Languages put restrictions on large sonority distances
Keywords:sonority distances, sonority, phonotactics, phonological typology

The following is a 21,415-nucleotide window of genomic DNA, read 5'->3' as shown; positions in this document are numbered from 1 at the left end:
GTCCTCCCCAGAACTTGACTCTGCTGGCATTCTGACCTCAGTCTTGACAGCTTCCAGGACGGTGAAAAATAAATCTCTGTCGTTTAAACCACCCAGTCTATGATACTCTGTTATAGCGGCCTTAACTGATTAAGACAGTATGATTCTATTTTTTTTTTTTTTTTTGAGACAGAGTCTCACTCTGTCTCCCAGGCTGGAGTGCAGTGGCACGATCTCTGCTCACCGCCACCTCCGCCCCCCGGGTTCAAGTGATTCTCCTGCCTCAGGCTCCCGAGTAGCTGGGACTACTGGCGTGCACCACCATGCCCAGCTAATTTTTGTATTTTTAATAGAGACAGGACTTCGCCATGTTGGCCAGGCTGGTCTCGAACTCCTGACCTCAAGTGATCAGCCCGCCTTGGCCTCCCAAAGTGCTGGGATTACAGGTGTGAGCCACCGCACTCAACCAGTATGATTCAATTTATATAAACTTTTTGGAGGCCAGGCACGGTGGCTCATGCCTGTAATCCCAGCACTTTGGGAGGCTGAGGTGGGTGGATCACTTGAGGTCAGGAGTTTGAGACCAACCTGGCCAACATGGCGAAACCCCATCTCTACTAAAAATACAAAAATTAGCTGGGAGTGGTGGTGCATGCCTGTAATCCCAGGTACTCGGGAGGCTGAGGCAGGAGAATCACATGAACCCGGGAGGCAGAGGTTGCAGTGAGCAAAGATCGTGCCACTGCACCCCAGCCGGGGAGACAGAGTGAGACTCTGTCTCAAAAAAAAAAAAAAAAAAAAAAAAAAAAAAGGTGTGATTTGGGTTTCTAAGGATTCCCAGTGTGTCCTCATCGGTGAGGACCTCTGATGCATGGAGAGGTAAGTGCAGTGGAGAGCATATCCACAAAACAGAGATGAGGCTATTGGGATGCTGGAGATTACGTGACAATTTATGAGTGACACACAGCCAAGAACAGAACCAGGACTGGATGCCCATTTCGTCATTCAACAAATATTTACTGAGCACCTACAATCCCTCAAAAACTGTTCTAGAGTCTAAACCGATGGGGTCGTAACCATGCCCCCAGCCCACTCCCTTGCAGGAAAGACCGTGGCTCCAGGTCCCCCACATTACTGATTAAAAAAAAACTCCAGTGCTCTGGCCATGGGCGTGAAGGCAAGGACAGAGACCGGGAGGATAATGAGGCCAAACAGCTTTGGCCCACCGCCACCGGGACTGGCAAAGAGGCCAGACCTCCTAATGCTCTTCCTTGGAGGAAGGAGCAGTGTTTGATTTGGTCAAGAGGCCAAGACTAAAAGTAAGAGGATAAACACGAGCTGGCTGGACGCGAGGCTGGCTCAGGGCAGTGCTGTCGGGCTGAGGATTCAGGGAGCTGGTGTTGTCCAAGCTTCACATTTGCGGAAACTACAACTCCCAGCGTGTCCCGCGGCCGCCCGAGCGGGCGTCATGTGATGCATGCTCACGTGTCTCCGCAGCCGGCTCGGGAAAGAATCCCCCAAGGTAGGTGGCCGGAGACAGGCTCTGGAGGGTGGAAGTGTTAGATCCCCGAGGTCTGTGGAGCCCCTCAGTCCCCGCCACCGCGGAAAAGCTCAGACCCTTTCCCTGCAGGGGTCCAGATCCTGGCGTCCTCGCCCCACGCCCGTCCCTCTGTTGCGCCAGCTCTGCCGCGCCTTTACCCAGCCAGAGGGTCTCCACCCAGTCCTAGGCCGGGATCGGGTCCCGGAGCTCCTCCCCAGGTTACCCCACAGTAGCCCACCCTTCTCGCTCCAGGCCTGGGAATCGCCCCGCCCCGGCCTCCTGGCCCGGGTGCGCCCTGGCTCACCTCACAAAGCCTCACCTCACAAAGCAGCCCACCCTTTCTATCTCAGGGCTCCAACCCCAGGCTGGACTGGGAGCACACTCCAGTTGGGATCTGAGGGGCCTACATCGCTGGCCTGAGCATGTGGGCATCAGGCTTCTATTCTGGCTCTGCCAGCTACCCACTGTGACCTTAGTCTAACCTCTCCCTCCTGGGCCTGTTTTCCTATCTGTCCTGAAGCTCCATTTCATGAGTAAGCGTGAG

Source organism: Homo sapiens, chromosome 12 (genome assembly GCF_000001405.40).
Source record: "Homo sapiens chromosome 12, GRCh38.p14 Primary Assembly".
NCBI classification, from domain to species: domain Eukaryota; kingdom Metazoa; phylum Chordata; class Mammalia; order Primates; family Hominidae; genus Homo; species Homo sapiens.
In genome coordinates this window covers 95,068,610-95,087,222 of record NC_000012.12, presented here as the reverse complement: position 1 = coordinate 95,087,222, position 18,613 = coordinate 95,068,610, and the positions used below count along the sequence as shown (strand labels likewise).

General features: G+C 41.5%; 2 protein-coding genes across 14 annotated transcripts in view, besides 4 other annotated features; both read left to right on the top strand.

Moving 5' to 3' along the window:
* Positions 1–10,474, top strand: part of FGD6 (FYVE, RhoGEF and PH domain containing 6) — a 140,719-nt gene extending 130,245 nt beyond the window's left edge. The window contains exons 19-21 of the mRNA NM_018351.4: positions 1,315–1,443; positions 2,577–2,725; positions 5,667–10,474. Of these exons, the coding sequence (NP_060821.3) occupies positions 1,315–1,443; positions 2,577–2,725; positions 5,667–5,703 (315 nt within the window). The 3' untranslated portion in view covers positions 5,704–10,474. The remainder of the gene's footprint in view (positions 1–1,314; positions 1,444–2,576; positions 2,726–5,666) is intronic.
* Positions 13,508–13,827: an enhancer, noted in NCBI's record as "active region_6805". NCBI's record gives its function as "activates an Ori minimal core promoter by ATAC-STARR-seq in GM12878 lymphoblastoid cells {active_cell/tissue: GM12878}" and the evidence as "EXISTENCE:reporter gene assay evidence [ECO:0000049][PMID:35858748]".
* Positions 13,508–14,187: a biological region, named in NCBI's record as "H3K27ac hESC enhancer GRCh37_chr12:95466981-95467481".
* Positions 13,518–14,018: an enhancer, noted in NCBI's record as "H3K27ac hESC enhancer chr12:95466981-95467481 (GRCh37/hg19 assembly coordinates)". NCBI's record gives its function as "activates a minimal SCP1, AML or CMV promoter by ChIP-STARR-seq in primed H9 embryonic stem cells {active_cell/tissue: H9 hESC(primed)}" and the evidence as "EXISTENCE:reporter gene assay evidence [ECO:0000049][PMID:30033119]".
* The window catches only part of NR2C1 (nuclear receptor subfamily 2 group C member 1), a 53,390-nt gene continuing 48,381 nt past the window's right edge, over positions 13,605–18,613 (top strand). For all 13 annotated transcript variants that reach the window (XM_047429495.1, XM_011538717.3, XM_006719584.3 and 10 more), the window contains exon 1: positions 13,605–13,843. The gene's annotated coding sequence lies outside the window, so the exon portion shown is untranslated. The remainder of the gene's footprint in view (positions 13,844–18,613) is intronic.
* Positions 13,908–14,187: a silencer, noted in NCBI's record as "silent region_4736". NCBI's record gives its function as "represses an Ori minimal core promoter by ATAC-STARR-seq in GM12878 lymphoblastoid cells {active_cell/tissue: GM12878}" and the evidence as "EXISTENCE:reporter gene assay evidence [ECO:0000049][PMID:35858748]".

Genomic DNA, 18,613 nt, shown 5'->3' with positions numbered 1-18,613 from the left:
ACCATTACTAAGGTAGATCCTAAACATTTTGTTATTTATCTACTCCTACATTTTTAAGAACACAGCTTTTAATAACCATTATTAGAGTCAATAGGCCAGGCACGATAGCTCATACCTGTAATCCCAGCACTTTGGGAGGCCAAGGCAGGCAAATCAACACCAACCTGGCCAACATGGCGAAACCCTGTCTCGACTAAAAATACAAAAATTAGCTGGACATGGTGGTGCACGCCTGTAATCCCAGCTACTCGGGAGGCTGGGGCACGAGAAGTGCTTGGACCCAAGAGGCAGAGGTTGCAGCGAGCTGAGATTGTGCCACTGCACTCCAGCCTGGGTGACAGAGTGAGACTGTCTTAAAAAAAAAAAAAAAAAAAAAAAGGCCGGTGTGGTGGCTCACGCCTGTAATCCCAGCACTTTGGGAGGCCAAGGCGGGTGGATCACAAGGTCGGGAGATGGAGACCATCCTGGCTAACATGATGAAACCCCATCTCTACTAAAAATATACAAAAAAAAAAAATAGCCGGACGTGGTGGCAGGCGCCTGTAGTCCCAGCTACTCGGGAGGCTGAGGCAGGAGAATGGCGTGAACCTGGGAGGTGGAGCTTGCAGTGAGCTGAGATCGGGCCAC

AbstractAn underlying assumption in terms of sonority distances is that clusters with large sonority distances are more common than those with small distances, as captured in the unmarked status of large sonority distances and formalized in terms of sonority constraints on consonant clusters. A cross-linguistic survey of attested sonority distances in 357 languages reveals that large sonority distances are not most commonly attested. Rather, there is a point of sonority distance at which the largest number of languages is attested. When the sonority distance exceeds a particular value, the number of languages starts to decrease, regardless of the sonority scales tested. The finding puts the unmarked status of large sonority distances to the test, suggesting a potential constraint that prevents large distances from surfacing.
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